over the Parliamentary channel from the cable operators (who wanted
to dump it, frankly), and we will run that and will find opportunities
there to include the Assembly within it. We also have, nightly,
live television coverage of the day's political events too. So
I think, overall, the depth and comprehensiveness of the BBC's
coverage of Westminster is sustained and we would wish, in due
proportion, to reflect that within Wales and the coverage of the
247. I do not think you can deny that the footprint
in terms of the numbers of the people reached by the coverage
is much reduced. Not only did Madam speaker oppose it and most
of the parties but, indeed, I believe in the previous session
Mr Roger Jones himself said he thought it was a mistaken decision.
Coming back to it, what guarantee have we got that a similar fate
will not befall broadcasting from the Welsh Assembly, once the
novelty wears off?
(Mr Wyatt) I would say you have the guarantee that
this will be a public promise when we finally make our plans clear
and they are signed off by the Board of Governors. They, I know,
will make sure this is something under their eyes and they will
expect proper review of that. I do not expect them to allow us
to change our policy unless there is some overriding reason. It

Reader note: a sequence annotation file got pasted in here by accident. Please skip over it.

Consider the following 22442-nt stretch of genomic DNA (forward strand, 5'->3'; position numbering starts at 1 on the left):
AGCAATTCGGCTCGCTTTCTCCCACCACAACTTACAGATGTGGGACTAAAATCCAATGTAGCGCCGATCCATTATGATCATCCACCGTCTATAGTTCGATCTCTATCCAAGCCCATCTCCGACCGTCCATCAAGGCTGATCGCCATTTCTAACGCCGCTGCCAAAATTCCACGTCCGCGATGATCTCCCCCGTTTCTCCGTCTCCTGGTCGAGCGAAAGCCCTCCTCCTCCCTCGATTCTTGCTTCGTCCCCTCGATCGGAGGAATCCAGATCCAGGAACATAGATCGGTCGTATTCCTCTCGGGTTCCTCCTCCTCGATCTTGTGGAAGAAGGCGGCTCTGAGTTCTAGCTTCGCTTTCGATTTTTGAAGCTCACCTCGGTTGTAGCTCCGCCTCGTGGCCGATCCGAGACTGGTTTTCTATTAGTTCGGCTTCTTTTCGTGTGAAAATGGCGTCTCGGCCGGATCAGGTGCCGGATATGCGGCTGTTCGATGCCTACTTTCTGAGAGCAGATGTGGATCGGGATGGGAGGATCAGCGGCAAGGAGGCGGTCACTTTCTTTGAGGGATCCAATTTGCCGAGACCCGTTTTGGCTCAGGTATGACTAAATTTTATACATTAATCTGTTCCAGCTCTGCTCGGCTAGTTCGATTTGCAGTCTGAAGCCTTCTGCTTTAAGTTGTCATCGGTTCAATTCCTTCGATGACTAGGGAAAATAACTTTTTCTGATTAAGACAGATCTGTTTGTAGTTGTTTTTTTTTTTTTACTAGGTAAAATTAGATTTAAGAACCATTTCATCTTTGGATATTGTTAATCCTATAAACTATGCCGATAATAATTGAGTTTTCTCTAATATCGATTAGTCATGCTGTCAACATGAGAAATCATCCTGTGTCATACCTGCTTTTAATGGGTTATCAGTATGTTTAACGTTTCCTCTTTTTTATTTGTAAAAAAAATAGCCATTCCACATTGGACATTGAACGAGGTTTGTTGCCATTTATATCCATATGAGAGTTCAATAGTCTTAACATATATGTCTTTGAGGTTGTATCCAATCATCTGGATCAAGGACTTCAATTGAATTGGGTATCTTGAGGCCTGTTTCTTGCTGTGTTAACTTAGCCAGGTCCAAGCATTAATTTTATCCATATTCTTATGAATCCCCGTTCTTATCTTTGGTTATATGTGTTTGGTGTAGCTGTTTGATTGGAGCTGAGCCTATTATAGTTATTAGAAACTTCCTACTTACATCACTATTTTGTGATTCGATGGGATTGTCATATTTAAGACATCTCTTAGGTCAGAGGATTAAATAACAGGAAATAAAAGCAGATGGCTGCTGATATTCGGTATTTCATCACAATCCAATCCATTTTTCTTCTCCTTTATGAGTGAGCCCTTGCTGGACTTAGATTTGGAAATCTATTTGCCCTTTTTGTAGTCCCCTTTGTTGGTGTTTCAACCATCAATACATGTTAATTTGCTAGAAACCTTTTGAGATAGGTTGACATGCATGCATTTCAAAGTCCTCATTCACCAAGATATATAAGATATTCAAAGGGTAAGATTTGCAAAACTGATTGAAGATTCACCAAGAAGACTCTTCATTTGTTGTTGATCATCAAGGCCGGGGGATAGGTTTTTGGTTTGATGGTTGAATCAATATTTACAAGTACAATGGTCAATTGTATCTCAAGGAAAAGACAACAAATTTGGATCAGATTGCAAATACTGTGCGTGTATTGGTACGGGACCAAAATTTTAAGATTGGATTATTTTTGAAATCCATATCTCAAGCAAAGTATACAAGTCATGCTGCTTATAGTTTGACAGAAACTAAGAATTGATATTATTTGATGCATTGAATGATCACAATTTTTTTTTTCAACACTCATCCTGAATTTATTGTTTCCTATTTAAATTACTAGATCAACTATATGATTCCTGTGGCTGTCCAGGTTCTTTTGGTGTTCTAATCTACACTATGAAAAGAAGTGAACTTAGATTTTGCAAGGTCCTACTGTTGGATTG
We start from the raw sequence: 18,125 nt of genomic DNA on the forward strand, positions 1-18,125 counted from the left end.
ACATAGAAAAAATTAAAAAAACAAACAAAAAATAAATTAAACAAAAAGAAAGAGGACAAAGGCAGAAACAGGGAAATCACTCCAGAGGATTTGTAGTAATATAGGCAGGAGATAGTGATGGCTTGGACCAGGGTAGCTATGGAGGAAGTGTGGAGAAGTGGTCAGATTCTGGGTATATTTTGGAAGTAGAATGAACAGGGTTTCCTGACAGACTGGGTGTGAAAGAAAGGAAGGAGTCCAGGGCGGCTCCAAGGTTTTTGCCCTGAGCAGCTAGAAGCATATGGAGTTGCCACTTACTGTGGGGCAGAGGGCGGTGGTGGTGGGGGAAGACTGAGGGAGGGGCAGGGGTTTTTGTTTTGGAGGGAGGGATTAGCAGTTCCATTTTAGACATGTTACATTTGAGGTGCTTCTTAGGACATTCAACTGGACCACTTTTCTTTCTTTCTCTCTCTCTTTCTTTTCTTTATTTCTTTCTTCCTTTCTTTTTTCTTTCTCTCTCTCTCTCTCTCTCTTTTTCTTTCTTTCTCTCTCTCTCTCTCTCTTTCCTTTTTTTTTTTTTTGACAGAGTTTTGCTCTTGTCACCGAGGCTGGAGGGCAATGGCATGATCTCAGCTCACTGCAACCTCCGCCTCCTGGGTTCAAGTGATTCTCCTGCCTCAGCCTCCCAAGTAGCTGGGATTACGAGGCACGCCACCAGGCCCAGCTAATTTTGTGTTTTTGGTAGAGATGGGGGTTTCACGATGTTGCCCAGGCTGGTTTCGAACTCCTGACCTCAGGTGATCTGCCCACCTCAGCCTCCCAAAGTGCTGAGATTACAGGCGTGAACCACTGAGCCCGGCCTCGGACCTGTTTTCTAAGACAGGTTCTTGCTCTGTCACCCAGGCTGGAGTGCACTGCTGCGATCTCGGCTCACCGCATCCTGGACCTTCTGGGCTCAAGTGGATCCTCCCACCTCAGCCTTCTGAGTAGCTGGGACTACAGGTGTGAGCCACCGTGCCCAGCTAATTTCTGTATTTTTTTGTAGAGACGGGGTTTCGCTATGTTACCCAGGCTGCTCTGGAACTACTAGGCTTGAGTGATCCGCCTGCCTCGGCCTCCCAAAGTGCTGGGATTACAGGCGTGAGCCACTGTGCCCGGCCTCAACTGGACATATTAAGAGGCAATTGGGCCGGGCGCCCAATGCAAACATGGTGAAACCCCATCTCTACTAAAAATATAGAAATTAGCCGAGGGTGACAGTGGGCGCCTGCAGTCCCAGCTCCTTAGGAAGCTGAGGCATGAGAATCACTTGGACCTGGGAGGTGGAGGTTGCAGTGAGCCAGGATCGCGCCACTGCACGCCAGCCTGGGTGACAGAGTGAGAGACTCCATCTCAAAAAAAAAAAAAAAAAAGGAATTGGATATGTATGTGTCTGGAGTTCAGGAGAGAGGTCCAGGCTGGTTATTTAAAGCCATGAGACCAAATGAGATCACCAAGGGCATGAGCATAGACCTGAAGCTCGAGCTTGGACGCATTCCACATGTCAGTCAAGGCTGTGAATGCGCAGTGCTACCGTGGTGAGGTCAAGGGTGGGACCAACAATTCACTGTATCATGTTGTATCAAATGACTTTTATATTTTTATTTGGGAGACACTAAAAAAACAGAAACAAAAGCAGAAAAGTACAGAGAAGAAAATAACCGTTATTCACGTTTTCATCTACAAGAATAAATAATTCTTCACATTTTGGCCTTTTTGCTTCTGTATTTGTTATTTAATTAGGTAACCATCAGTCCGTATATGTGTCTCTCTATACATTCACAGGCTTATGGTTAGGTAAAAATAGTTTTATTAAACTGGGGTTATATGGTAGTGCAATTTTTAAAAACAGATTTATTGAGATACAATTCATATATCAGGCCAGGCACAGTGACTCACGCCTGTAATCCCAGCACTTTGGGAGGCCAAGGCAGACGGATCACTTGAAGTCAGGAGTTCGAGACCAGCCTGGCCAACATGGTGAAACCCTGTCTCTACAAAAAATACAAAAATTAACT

will be a public promise from the BBC that will be held.
248. The contract for televising and sound recording
the proceedings of the Assembly for the broadcasters has now been
awarded to Barcud Derwen at a cost of 580,000 pounds a year, half
of which is to be borne by the broadcasters. Are you satisfied
with the arrangement, and how are the costs to be divided between
(Mr Davies) Very much so. There has been a very effective
tendering process. As a result of that, Barcud Derwen won the
contract and I am delighted that, in the last week, we have come
to an agreement with the Welsh office that the costs will be shared
on a 50/50 basis. That is a very good agreement and it reflects
not only the importance of the sound and vision feeds of the broadcasters,
but also the importance of the sound and vision feeds to the internal
communication infrastructure of the Assembly itself. That is a
very fair division of the cost.
249. What about the actual facilities at Crickhowell
House? What do you think of them?
(Mr Davies) We are not in there and working there
as yet. You have to remember that the Assembly's first chamber
in Crickhowell House is a temporary affair. Obviously, we want
to minimise any costs involved in restoring technical facilities
that might have to be moved later. We have managed to avoid that
but we were in discussion earlier this week with the Welsh office
(and certainly as broadcasters we will be very anxious to talk
with the architects for the new Assembly building) to ensure that
in the layout of the new chamber, when it is designed, the sound
and camera facilities are as unobtrusive as possible and that
the Assembly can look as modern and professional as it can on
television. In that sense, we did not really want to be tied to
the Westminster template where television was really bolted on